Hidden Folks

Get lost (and found) in the playful world of Hidden Folks

When game designer Adriaan de Jongh (of Bounden fame) stumbled upon Sylvain Tegroeg’s work, he was mesmerized. Tegroeg’s black-and-white illustrations showed a tiny world brimming with folks going about their lives. Every nook and cranny told a story. “I was staring at them for 10 minutes,” recalled de Jongh. “They already had this feeling that there’s this big world … with lots of things happening.”

Jokingly, de Jongh suggested they should make a game around it. Inspired, he cobbled together art “stolen” from Tegroeg’s website, creating a “really bad” interactive prototype where you can zoom in and out as well as scroll through Tegroeg’s illustrated world. When he showed this to Tegroeg, both of them realized they could make something out of it. “I showed him the prototype and [said], ‘This is what I have in mind and I have no idea what to make of this but it seems like a pretty fun game,’” said de Jongh with a laugh.

This kickstarted the pair’s two-year journey in making the upcoming game Hidden Folks. Described as a more interactive version of Where’s Waldo? (1987), the game asks players to find characters within Tegroeg’s hand-drawn black-and-white world. Unlike its inspiration though (where characters are hidden in plain sight), Hidden Folks takes advantage of its interactive features. With the illustrated world coming to life using nifty animations and human-made sound effects, characters are hidden within and behind things, whether it be a tent you need to unzip or a garage door needing to be opened. Finding the characters, then, isn’t just about spotting who’s out of place, but also about exploring and understanding how the world works.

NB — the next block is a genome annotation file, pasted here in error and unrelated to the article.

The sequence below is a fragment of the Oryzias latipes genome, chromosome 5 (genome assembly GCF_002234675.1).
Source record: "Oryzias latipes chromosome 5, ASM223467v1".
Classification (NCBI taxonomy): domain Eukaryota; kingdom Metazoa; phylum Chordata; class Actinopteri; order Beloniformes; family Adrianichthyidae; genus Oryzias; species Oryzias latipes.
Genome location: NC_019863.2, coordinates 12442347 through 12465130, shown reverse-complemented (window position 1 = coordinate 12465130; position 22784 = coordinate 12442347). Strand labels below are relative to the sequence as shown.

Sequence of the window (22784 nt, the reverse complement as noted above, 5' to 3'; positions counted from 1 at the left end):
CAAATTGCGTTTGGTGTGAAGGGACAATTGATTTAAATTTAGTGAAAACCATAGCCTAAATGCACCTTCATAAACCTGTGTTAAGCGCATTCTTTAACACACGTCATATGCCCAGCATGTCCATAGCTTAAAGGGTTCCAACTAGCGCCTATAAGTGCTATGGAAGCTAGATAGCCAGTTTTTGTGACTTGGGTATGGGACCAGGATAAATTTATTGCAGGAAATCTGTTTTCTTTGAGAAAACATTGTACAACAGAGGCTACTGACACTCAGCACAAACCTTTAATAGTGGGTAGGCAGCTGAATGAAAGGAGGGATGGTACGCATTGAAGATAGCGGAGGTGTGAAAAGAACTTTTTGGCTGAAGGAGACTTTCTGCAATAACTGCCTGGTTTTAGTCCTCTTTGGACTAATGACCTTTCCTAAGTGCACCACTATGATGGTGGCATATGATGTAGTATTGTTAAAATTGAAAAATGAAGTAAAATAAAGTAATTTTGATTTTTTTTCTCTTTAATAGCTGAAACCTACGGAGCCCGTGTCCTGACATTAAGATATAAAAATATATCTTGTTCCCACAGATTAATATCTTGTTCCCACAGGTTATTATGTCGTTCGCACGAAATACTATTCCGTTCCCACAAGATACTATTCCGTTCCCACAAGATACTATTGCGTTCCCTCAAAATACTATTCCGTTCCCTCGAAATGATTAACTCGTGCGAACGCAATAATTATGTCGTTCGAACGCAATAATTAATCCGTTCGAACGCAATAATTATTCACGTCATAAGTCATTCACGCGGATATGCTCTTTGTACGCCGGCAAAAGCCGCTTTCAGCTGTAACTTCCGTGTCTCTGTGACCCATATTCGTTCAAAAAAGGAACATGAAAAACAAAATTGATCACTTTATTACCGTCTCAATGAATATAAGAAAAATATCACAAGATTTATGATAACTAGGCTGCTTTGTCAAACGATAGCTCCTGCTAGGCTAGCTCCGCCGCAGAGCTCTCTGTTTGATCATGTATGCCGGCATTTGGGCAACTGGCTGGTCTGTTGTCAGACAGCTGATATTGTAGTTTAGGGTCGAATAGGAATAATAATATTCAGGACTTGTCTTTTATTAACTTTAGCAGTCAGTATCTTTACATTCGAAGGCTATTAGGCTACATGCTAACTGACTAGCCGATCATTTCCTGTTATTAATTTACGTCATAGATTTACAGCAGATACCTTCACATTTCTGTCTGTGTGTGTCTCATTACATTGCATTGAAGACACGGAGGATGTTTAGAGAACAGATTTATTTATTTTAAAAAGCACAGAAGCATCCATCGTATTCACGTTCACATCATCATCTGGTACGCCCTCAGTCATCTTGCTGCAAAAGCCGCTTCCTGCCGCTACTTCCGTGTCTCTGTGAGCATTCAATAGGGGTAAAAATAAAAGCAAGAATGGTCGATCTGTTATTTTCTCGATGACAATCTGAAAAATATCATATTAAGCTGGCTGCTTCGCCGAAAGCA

Getting to this playable state wasn’t easy. Given the signature black-and-white style of Tegroeg’s drawings, de Jongh said one of their biggest challenges was creating a language that tells players what they can interact with. “We don’t really have an easy way of telling people, ‘Hey, click on me,’ [because] we don’t really do gradients or make hover effects,” explains de Jongh. While the game’s user interface looks simple and intuitive now, he says it was a year-long process of experimenting, brainstorming, and playtesting with different interactions.

“I really want them to understand and suck in all the little animations”

For instance, de Jongh recalls needing to signal to players that, not only can you tap, but you can also drag to open things (such as slidable garage doors). Putting sound effects didn’t help so they created a tutorial where an in-game hand showed how garage doors could be opened. While it solved the problem, it made the game boring. “I’m basically giving away this sort of discovery [because] I’m telling you what to do. I’m treating you like a four year old and I didn’t really want that,” said de Jongh.

They scrapped the tutorial and landed on a subtle wiggle effect when you tap on draggable objects. It was enough of a hint without giving the whole thing away. “This was extremely effective,” said de Jongh. “It brings back the smile [when they get it], people understand what to do, and also keeps that sense of discovery.”

It’s tiny details like those mixed in with the raw and playful illustrations of Tegroeg’s work that should draw players into the world of Hidden Folks. This was de Jongh’s goal all along: “When they play [the game], I really want them to understand and suck in all the little animations, the little stories that are unfolding, and the world that Sylvain is creating. But at the same time, I want them to engage with that and think very actively about where the characters can be.”

Hidden Folks is currently in development. It’s expected to come out early 2017 on iOS, Windows, Mac, Linux, and Android at a later date. Find out more on its website or follow the creators on Twitter (@AdriaandeJongh and @box6l20).

Hidden Folks

Hidden Folks

Hidden Folks

Hidden Folks